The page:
## Sammanfattning

Background: In recent years, a lot of effort has been put in the enhancement of medical imaging using artificial intelligence. However, limited patient data in combination with the unavailability of a ground truth often pose a challenge to a systematic validation of such methodologies. The goal of this work was to investigate a recently proposed method for an artificial intelligence-based generation of synthetic SPECT projections, for acceleration of the image acquisition process based on a large dataset of realistic SPECT simulations. Methods: A database of 10,000 SPECT projection datasets of heterogeneous activity distributions of randomly placed random shapes was simulated for a clinical SPECT/CT system using the SIMIND Monte Carlo program. Synthetic projections at fixed angular increments from a set of input projections at evenly distributed angles were generated by different u-shaped convolutional neural networks (u-nets). These u-nets differed in noise realization used for the training data, number of input projections, projection angle increment, and number of training/validation datasets. Synthetic projections were generated for 500 test projection datasets for each u-net, and a quantitative analysis was performed using statistical hypothesis tests based on structural similarity index measure and normalized root-mean-squared error. Additional simulations with varying detector orbits were performed on a subset of the dataset to study the effect of the detector orbit on the performance of the methodology. For verification of the results, the u-nets were applied to Jaszczak and NEMA physical phantom data obtained on a clinical SPECT/CT system. Results: No statistically significant differences were observed between u-nets trained with different noise realizations. In contrast, a statistically significant deterioration was found for training with a small subset (400 datasets) of the 10,000 simulated projection datasets in comparison with using a large subset (9500 datasets) for training. A good agreement between synthetic (i.e., u-net generated) and simulated projections before adding noise demonstrates a denoising effect. Finally, the physical phantom measurements show that our findings also apply for projections measured on a clinical SPECT/CT system. Conclusion: Our study shows the large potential of u-nets for accelerating SPECT/CT imaging. In addition, our analysis numerically reveals a denoising effect when generating synthetic projections with a u-net. Clinically interesting, the methodology has proven robust against camera orbit deviations in a clinically realistic range. Lastly, we found that a small number of training samples (e.g., ~ 400 datasets) may not be sufficient for reliable generalization of the u-net.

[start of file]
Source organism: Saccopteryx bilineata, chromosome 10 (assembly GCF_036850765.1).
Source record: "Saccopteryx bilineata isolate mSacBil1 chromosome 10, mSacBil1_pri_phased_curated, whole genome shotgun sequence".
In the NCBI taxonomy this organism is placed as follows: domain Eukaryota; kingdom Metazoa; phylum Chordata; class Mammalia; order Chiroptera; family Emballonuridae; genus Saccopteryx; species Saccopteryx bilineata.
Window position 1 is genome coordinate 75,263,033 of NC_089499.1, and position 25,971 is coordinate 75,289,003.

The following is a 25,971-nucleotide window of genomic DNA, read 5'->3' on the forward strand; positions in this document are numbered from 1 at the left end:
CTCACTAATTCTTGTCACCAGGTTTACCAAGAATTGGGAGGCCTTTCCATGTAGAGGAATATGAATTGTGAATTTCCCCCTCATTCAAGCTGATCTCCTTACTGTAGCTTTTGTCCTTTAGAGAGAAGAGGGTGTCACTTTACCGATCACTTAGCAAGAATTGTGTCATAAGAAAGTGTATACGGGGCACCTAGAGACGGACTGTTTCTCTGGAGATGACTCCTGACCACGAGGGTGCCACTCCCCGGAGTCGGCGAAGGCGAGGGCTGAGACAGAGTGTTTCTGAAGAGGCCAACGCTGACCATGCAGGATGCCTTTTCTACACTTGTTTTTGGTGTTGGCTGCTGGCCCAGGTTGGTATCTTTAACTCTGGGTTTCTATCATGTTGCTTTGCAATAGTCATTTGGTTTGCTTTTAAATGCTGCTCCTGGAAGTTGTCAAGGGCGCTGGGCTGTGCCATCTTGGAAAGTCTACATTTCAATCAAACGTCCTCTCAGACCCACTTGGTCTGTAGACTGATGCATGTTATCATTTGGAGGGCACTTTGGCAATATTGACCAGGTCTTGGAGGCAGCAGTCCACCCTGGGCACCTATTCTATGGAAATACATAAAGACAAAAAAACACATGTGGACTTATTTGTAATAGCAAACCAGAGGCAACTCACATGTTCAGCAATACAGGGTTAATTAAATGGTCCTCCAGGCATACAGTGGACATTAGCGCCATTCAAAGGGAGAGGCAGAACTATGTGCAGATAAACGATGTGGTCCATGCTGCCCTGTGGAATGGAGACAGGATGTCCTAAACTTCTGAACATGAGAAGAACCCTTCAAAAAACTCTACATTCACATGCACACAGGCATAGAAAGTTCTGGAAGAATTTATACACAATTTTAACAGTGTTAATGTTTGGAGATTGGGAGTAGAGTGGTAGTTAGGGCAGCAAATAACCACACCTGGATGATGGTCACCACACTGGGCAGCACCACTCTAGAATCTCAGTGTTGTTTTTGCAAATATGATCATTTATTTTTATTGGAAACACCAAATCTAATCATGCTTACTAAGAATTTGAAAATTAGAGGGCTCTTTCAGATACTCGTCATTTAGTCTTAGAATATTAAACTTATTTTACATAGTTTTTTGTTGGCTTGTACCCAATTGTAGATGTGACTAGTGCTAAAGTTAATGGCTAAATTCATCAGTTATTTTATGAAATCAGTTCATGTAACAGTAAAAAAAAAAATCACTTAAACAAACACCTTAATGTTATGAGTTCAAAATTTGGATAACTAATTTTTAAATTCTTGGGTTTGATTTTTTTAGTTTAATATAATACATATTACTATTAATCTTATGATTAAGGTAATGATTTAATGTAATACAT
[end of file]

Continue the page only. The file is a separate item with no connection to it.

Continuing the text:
Originalspråk | engelska |
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Artikelnummer | 47 |

Tidskrift | EJNMMI Physics |

Volym | 9 |

Nummer | 1 |

DOI | |

Status | Published - 2022 dec. |

## Ämnesklassifikation (UKÄ)

- Radiologi och bildbehandling